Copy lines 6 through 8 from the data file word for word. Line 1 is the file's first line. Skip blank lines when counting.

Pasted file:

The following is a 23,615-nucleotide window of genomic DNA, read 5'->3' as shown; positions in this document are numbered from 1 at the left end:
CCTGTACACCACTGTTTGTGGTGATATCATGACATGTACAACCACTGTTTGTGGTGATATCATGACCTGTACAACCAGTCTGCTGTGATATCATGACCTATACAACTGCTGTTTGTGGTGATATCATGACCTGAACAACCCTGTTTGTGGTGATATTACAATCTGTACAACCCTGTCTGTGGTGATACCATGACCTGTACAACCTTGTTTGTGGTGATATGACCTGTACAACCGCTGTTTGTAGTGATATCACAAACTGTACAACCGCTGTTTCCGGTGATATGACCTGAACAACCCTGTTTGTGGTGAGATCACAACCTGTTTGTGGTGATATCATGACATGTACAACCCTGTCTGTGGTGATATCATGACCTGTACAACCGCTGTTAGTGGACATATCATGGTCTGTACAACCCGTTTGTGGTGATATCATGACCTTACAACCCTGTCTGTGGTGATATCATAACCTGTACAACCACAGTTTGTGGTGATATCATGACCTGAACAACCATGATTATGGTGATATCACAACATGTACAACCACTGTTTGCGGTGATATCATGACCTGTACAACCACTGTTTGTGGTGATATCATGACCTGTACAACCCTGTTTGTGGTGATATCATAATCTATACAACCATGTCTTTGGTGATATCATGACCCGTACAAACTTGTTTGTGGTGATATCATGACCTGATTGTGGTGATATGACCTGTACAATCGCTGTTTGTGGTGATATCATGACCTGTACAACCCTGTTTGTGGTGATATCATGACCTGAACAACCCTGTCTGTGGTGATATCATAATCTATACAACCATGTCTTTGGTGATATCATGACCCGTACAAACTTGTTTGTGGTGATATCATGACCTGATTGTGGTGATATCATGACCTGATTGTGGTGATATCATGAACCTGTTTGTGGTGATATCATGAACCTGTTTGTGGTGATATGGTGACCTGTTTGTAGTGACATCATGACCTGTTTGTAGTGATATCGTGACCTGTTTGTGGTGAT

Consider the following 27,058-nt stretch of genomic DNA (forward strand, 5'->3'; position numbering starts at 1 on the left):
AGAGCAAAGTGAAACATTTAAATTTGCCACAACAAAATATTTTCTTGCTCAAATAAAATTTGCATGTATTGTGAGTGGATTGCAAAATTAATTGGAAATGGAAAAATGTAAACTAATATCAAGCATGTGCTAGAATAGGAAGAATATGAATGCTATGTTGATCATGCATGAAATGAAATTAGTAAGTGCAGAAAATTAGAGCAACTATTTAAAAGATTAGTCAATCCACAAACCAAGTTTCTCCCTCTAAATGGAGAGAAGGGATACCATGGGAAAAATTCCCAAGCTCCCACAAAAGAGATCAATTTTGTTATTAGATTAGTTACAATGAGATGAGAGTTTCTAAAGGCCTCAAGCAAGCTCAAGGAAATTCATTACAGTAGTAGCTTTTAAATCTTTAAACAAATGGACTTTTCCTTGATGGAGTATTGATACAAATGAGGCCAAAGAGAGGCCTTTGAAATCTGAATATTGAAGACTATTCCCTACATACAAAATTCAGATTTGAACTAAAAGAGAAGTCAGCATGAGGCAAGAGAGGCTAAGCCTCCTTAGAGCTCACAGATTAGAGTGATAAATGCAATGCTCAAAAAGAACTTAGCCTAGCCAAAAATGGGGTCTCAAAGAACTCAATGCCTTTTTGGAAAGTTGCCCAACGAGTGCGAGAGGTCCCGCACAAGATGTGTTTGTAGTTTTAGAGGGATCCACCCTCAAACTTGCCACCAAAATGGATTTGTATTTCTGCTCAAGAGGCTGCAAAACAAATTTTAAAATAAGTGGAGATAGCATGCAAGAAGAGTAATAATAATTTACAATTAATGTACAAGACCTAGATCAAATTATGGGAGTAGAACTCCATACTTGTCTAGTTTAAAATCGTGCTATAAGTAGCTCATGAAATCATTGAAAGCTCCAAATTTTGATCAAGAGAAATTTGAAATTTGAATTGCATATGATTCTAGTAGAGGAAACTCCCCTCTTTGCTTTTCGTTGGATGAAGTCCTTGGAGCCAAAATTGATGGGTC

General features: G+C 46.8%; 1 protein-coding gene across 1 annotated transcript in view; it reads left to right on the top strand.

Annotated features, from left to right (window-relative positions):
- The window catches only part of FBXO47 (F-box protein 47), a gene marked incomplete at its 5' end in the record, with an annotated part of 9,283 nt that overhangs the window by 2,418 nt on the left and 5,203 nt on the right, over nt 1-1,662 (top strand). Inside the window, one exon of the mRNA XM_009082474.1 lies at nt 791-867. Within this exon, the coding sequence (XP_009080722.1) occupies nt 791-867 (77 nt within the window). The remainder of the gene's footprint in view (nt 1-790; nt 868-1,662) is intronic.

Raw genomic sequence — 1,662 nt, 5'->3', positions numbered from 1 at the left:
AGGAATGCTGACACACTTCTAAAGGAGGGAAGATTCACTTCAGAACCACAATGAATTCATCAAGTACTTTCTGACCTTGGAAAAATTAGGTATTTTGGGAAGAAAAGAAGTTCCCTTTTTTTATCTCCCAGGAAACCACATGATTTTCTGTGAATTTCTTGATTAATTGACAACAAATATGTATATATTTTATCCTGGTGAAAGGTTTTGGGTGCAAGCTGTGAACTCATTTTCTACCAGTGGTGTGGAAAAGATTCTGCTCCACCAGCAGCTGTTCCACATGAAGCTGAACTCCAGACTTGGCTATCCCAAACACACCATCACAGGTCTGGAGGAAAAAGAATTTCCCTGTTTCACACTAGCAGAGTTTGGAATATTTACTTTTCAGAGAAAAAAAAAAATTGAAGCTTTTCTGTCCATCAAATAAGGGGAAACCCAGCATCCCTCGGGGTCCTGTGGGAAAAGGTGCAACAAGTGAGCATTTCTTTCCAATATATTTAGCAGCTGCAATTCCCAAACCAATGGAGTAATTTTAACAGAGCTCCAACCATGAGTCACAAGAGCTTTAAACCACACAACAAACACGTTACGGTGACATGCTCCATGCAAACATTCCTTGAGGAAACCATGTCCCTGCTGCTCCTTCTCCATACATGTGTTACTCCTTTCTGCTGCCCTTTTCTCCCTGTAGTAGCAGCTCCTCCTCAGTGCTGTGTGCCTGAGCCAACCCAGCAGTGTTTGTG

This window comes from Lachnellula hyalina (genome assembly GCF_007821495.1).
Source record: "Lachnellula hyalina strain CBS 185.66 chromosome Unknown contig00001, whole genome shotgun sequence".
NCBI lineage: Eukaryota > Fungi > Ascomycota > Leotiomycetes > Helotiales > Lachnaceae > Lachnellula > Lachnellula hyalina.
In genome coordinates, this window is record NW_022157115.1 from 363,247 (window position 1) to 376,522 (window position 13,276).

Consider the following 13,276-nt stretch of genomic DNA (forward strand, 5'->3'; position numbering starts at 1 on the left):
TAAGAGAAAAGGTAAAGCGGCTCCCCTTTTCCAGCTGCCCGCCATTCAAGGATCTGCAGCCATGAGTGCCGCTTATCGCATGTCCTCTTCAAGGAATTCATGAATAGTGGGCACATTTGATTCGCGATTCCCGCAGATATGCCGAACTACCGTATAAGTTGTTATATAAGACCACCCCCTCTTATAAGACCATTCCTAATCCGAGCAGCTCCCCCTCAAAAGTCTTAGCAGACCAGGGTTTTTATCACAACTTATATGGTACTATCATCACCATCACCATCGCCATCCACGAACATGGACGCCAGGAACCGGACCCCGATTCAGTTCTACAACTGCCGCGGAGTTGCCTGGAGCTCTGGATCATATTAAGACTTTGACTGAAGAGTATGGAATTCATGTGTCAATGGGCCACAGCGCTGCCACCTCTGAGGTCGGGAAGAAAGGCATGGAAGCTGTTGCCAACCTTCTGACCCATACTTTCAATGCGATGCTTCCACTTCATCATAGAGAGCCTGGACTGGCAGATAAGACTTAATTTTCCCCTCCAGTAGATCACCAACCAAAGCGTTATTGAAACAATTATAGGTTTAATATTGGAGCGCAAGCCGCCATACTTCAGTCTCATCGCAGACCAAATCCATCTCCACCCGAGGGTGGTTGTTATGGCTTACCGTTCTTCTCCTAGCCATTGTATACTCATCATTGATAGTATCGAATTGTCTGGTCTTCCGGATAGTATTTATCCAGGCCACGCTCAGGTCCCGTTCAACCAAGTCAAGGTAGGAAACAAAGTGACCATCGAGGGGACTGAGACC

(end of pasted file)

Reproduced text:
Annotated features, from left to right (window-relative positions):
- The window catches only part of FBXO47 (F-box protein 47), a gene marked incomplete at its 5' end in the record, with an annotated part of 9,283 nt that overhangs the window by 2,418 nt on the left and 5,203 nt on the right, over nt 1-1,662 (top strand). Inside the window, one exon of the mRNA XM_009082474.1 lies at nt 791-867. Within this exon, the coding sequence (XP_009080722.1) occupies nt 791-867 (77 nt within the window). The remainder of the gene's footprint in view (nt 1-790; nt 868-1,662) is intronic.

Raw genomic sequence — 1,662 nt, 5'->3', positions numbered from 1 at the left: